Shopping in Budapest

It shouldn’t come as a huge surprise that shoppers don’t travel to Central Europe for its fashion - while Budapest’s Váci utca has its fair share of exclusive boutiques, there’s nothing you wouldn’t find within the space of 100 metres on many streets in London, Paris or New York. Nor are you very likely to want to spend your break trawling around shopping malls, albeit you can find these if you want to. Yet there’s considerable colour - of a more specifically and interestingly local kind - to be found in other areas of the city’s shopping experience.

For the best of the bustle you should take a browse around a market hall or a flea market. The Great Market Hall at the southern end of Váci utca is the biggest and most famous, a vast Art Nouveau hangar of a place where locals come for fresh food but where there are also stalls hawking bags of dried paprika, bottles of Hungarian wine, delicate lacework and other hand-crafted goods. During December, Vörösmarty tér is filled with Christmas market stalls selling wooden toys and cups of mulled wine. A flea market promises a truly mixed bag of items, from the vaguely useful to the utterly useless; you never know what you might find, but they are the safest bet if you want to pick up some authentic communist memorabilia (badges and the like). While prices are fixed at market halls, you can do a little haggling at the flea markets. If you’d prefer to go on an antiques hunt, take a stroll down Falk Miksa utca, just off Szent István körút; here you can find dozens of shops offering fine clocks, furniture, jewellery and more.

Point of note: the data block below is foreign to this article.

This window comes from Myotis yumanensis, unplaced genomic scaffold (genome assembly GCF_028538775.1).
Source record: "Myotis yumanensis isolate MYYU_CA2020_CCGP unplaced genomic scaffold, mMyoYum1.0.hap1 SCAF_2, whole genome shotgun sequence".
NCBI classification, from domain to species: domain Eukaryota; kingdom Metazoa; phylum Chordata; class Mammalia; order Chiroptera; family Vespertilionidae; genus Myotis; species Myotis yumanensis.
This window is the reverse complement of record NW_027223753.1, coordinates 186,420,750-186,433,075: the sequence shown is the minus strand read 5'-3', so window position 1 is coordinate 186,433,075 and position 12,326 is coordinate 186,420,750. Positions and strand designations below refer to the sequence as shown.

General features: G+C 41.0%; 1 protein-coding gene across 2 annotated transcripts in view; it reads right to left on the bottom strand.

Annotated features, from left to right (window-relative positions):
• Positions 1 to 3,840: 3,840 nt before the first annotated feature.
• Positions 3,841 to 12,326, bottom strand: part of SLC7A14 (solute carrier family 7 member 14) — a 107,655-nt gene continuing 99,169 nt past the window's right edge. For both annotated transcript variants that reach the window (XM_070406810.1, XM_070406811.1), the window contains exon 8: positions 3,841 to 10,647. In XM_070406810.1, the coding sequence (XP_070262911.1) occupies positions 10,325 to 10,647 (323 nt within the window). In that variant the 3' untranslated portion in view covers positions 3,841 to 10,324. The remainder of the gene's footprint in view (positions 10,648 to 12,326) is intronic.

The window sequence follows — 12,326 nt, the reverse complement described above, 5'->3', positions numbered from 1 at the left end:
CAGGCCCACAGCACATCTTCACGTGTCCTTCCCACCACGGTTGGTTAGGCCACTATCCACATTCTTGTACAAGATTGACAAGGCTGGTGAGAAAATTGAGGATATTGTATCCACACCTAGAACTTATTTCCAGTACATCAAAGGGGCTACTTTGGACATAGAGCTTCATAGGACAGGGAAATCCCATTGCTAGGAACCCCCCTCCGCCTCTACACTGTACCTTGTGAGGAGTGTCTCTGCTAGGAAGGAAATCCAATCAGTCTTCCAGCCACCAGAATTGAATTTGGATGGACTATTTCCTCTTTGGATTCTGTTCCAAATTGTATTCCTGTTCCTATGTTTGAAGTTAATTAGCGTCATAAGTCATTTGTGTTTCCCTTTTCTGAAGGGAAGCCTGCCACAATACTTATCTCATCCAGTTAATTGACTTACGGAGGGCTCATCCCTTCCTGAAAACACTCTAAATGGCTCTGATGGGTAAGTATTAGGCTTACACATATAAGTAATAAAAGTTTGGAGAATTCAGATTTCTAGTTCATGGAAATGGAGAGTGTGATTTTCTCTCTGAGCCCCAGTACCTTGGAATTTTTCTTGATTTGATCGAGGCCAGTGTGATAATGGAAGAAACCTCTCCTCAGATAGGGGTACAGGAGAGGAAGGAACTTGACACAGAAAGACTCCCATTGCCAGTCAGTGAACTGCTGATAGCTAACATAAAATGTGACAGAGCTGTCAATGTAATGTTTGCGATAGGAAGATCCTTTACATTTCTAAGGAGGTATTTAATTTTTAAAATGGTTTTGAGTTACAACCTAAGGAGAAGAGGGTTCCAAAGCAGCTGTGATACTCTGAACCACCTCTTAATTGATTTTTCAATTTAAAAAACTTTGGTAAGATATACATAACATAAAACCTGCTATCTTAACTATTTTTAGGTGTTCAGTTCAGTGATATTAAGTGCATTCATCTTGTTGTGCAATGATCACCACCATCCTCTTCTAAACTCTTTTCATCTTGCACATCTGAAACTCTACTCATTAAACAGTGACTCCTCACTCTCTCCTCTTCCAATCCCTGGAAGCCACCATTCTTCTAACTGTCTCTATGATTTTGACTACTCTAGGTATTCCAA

High on your shopping list of souvenirs or gifts should be: bottles of the globally renowned Tokaj Aszú, a sweet, golden dessert wine; paprika - the ubiquitous spice of Hungarian cuisine - sold in dried strings or powdered in little bags; tins of goose-liver paté; tablecloths and napkins embroidered with colourful folk motifs; and pieces of porcelain by the Herend and Zsolnay factories, each with long, magnificent traditions.

Standard shops are generally open during the week between 10am-6pm and on Saturdays from 9am to lunchtime. Food shops keep slightly longer hours, while shopping malls will usually open every day. Credit cards are accepted in main stores and in shopping malls, but at markets and smaller shops you’ll need to pay with cash.

For more information see my Shopping in Budapest: browsing the markets and Shopping in Budapest: antiques and fine china guides.